The title of this blog post is the title of a new book written by Christine Clement and Ellen McCormack which is being launched this Sunday at the Tauranga Library
From the Tauranga.kete.net.nz website I quote:
“Local authors and historians Christine Clement and Ellen McCormack (QSM) have co-authored a comprehensive history of early Katikati settlers.
The book covers the early years of the settlement from 1870 to 1910, containing the histories of over 125 pioneer families from Athenree to Apata. Many previously unpublished photographs, letters and testimonials’ are included within the book which had its impetus from Ellen McCormack's over forty years of research into Katikati's history. In 2002 Ellen was awarded a Queen's Service Medal for her endeavours.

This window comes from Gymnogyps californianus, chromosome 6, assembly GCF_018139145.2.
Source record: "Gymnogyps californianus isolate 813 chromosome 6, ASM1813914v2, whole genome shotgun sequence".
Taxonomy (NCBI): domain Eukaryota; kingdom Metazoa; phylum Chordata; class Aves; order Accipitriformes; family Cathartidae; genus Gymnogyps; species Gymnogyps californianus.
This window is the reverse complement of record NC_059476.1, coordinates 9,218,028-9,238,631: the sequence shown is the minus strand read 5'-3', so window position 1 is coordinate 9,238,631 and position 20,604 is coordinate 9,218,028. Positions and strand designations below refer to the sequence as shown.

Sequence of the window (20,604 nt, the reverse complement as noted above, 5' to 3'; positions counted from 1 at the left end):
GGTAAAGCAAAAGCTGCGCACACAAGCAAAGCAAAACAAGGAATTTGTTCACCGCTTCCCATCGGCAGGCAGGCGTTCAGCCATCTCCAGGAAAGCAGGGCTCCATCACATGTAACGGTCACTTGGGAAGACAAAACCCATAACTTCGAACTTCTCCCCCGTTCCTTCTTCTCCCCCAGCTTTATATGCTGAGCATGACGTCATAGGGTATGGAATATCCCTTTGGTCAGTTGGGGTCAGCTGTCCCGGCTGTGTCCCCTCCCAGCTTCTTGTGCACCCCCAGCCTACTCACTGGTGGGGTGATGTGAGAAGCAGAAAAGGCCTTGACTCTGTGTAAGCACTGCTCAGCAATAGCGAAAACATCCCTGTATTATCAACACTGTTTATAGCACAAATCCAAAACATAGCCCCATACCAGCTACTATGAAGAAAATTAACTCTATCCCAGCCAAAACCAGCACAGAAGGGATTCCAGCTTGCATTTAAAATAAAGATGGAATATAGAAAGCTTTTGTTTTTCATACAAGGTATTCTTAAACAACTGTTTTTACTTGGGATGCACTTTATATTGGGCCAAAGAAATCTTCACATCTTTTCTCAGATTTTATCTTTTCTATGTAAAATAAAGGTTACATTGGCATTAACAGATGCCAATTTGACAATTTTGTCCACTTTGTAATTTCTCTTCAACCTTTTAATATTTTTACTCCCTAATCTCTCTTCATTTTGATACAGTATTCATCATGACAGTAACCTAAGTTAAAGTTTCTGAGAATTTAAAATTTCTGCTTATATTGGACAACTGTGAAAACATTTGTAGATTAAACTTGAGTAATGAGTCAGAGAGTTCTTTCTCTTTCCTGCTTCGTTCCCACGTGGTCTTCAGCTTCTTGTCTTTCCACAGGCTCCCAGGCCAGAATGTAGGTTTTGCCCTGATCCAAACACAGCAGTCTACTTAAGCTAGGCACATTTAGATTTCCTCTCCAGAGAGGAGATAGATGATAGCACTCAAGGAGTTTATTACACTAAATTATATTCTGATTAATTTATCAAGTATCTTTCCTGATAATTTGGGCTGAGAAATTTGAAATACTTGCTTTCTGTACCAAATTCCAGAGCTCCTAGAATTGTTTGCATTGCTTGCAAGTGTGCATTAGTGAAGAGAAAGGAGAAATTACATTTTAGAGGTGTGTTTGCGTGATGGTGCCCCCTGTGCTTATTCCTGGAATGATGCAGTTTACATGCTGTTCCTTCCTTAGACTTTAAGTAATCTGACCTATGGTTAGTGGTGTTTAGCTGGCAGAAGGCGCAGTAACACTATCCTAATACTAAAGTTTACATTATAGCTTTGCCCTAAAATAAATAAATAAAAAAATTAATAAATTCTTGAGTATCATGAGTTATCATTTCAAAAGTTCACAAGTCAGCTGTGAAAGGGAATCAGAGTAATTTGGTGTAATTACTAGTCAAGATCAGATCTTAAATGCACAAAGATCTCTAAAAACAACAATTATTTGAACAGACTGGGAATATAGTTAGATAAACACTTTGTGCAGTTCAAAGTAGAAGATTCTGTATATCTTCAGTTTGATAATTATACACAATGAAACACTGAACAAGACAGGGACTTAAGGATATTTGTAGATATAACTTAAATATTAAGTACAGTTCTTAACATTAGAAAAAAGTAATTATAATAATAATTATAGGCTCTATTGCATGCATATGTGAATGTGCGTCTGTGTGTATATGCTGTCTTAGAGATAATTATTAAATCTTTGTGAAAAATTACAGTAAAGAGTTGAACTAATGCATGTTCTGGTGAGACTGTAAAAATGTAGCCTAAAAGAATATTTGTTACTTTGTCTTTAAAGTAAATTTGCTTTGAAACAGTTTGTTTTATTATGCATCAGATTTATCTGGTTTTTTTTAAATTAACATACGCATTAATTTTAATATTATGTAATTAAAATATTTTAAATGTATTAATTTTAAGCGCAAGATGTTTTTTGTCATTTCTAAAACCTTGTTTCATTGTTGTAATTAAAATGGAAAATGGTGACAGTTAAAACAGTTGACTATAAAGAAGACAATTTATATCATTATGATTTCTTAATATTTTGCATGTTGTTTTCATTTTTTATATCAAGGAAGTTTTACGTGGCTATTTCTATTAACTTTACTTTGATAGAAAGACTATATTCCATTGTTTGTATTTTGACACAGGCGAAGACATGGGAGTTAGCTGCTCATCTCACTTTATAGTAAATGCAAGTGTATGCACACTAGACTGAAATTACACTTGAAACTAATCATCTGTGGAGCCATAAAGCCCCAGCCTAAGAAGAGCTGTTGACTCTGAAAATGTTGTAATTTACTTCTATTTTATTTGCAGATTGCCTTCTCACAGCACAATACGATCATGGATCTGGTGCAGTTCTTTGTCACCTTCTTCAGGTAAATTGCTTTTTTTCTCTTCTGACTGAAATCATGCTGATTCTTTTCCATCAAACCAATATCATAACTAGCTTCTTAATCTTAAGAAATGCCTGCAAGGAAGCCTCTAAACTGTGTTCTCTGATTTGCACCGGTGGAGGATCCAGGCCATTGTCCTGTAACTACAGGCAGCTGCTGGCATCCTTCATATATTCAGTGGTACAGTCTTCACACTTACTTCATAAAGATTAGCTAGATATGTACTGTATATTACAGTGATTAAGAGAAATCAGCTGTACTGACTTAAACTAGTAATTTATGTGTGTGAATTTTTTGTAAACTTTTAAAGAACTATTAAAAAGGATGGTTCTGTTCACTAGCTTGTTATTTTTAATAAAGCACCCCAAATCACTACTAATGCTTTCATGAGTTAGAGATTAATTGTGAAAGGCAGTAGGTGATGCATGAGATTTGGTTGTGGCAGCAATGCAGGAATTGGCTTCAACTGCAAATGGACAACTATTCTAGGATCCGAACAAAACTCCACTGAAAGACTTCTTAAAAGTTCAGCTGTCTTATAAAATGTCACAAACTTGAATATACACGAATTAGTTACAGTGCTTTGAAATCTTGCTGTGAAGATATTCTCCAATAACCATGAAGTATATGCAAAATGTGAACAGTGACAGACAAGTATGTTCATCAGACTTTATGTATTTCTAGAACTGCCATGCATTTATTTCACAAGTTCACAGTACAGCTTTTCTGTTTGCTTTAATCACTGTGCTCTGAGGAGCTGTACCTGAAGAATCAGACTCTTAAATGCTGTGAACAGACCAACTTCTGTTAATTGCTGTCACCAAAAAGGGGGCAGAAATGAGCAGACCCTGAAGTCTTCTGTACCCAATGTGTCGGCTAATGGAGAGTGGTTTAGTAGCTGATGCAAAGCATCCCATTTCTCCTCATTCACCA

The book details the triumphs and tragedies that befell the settlers. From the story of George Alley who established the Homewood Trust to assist returning soldiers from World War II; Reverend Katterns and his Ostrich farm; publican Barney MacDonnell the six-foot two big-bearded twenty stone Irishman who dealt out his own form of justice; Joseph Shaw who had his cow bails varnished; at least two men who had wives back in England as well as one in Katikati; World Champion axeman George McCauley; the honourable Charles Macmillan who was both mayor and MP for Tauranga; photographer Albert Diggelmann who experimented with trick photography and the honourable Randolph Thomas Rowley.
Katikati is important to my branch of the Middlebrook Family. Samuel was instrumental in leading George Vessey Stewart into the area which was then purchased for the worlds only planned Irish Settlement.”
I have met Ellen McCormack who is a font of knowledge in regards to the KatiKati Middlebrook/ Rea branch of the family, and I will be doing my best to get down to Tauranga for the book launch.